The Goldsmith, the Carpenter, the Taylor, and the Hermit, who quarrelled about a Wooden Woman.

WHEN the sun descended into the west, and the moon arose from the east, Khojisteh went to the par­rot to ask leave, and said, “Give me permission this night to go to my lover.” The parrot answered, “My princess, I have given you leave every night; why do you tarry? I am afraid your husband may arrive unexpectedly, and matters fall out like what happened to four persons.”

Khojisteh desiring to hear the story, the parrot said, “Once on a time, a goldsmith, a carpenter, a taylor, and a hermit, travelling together, halted one night in a desert place, and said amongst themselves, We shall continue in this desert to-night, and keep guard, us four persons taking a watch a-piece; to which words they unanimously agreed. The first watch the carpenter stood guard; and, in order to prevent sleep, took an axe and made a figure out of wood. The second watch, when the goldsmith's turn came, seeing the wooden figure, that it was void of gold and jewels, he said in his heart, The carpenter has exhibited his art by carving this wooden figure; I must also shew my skill, and make ornaments for the ears, neck, arms, and feet, and put them on the figure, to add to the elegance thereof. In such manner having prepared the jewels, he put them on the puppet. The third watch, when the taylor's turn came, he awoke. He saw a woman with an exceeding beautiful face and handsome person, decked with exquisite jewels; but naked:—on the instant, he made up neat clothes becoming a bride, and, putting them on her, thereby added to her elegance. The fourth watch belonged to the hermit, who, when he came to take the guard, beheld that captivating form. The hermit performed his ablutions and prayers; after which he made supplication, ‘O God! give life ‘to this figure!’ Immediately the figure received life, so that it spoke like an human being. When night was ended, and the sun arose, all these four persons were desperately in love with the figure. The carpenter said, I am the master of this wo-man, because I carved her with my own hands: I will take her. The goldsmith said, She ought to be my bride, seeing that I have decked her with jewels. The taylor asserted, This woman is my property, for when she was naked I made clothes and dressed her. The hermit said, This was a figure of wood, which having obtained life at my prayers, I will take her. In short, this dispute had continued a long time, when acci-dentally there came to the spot a person whom they desired to do justice between them. When this man saw the woman's face, he exclaimed, This is my lawful spouse, whom you have seduced from my house and separated from me. After this manner, he seized and carried them before the Cutwal. When the Cutwal beheld the wo-man's countenance, he cried out, This is my brother's wife, whom he took with him on a journey: you have killed my brother, and taken the woman by force. Hereupon the Cutwal ap-prehended them, and carried them before the Cazy. When the Cazy looked at the woman, he interro-gated them, saying, Who are you? For a long time past I have been inquiring after this woman; she is my bondmaid, who absconded with a great deal of my money: now, where is my money and effects? give an answer.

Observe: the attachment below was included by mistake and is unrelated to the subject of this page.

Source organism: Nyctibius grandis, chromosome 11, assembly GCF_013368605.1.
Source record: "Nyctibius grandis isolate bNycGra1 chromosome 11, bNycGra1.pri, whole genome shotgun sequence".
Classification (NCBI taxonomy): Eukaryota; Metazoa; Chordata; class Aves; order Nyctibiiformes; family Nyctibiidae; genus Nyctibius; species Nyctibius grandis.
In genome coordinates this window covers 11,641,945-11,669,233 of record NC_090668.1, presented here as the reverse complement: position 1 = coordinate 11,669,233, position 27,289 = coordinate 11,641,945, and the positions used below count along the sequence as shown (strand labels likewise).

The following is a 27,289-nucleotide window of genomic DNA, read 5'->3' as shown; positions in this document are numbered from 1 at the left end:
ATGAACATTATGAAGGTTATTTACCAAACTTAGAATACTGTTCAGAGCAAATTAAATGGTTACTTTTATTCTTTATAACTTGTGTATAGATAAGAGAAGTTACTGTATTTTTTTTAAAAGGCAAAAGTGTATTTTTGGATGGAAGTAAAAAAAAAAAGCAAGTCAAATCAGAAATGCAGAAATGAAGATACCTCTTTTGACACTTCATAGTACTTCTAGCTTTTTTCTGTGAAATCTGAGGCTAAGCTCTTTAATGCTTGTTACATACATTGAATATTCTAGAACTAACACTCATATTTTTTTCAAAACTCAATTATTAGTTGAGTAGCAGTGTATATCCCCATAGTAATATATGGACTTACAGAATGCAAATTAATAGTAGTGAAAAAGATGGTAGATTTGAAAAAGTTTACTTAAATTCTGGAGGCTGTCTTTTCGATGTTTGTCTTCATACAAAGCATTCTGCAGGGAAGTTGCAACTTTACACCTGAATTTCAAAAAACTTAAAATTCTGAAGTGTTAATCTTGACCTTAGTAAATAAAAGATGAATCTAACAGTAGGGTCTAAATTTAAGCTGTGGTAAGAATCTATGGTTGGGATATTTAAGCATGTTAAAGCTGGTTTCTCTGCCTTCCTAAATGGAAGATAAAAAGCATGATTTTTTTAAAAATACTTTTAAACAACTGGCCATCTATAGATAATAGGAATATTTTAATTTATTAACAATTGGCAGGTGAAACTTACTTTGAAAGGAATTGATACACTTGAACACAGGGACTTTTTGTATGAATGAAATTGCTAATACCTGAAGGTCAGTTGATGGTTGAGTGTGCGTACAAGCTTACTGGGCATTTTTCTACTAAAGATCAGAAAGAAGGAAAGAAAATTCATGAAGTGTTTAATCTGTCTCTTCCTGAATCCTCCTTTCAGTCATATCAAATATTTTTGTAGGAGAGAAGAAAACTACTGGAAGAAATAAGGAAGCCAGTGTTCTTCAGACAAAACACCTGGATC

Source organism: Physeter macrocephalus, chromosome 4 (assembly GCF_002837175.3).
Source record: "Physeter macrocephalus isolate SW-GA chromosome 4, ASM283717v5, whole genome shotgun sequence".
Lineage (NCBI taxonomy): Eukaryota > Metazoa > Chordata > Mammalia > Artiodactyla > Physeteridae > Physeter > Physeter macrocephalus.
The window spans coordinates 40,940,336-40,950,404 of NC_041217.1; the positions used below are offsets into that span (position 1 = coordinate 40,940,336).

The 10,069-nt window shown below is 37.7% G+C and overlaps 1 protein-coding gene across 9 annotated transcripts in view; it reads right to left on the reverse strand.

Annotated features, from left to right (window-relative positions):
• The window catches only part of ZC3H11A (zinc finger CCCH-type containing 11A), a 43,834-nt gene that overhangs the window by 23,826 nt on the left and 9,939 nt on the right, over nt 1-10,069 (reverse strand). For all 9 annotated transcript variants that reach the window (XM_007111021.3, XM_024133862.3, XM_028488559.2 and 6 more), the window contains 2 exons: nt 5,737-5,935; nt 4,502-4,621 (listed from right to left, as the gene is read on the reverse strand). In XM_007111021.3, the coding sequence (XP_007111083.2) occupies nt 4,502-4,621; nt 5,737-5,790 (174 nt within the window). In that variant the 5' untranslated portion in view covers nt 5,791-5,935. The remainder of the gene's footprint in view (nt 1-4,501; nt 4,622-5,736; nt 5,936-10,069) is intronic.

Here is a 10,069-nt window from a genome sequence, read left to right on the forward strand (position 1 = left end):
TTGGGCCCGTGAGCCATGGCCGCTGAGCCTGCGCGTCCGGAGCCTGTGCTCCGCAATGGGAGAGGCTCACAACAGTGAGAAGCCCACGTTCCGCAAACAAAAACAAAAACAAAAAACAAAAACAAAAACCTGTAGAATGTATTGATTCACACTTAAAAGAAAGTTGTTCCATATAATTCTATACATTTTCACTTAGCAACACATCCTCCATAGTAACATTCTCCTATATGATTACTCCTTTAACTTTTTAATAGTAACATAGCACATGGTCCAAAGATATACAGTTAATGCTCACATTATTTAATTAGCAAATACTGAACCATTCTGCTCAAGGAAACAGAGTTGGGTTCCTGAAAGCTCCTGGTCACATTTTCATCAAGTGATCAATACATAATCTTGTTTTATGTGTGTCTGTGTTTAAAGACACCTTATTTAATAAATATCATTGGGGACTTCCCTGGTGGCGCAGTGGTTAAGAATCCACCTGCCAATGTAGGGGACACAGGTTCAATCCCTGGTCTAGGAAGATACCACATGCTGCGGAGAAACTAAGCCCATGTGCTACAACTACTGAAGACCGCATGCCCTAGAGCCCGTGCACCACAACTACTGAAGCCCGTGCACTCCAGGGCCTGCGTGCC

“When this quarrel and altercation had run to great length, and many people were collected to-gether to see the sight, an old man, who was pre-sent, said, This dispute will not be decided by any man: but in such a city there is a large old tree, called the Tree of Decision; every dispute that men are unable to determine, is carried before this tree, from which a voice issues, declaring on whose side there is justice, and whose claim is false. To shorten the story, these seven men went under the tree, and also carried the woman along with them; and each of them set forth the circumstances of his particular case. On the instant, the trunk of the tree divided asunder, and the woman ran into the cleft, upon which the tree reunited, and she disap-peared. A voice proceeded from the tree, that every thing returns to its first principles; and the seven suitors for the woman were overwhelmed with shame.”

The parrot having concluded this tale, said to Khojisteh, “Mistress, I am apprehensive your husband may come unexpectedly; and, like the tree, unite you to himself, and you get shame with your lo-ver: arise and go towards your sweet-heart and friend.” Khojisteh intended to have gone to him, at which instant the cock crowed, and the signs of morning appeared, when her visit was put off.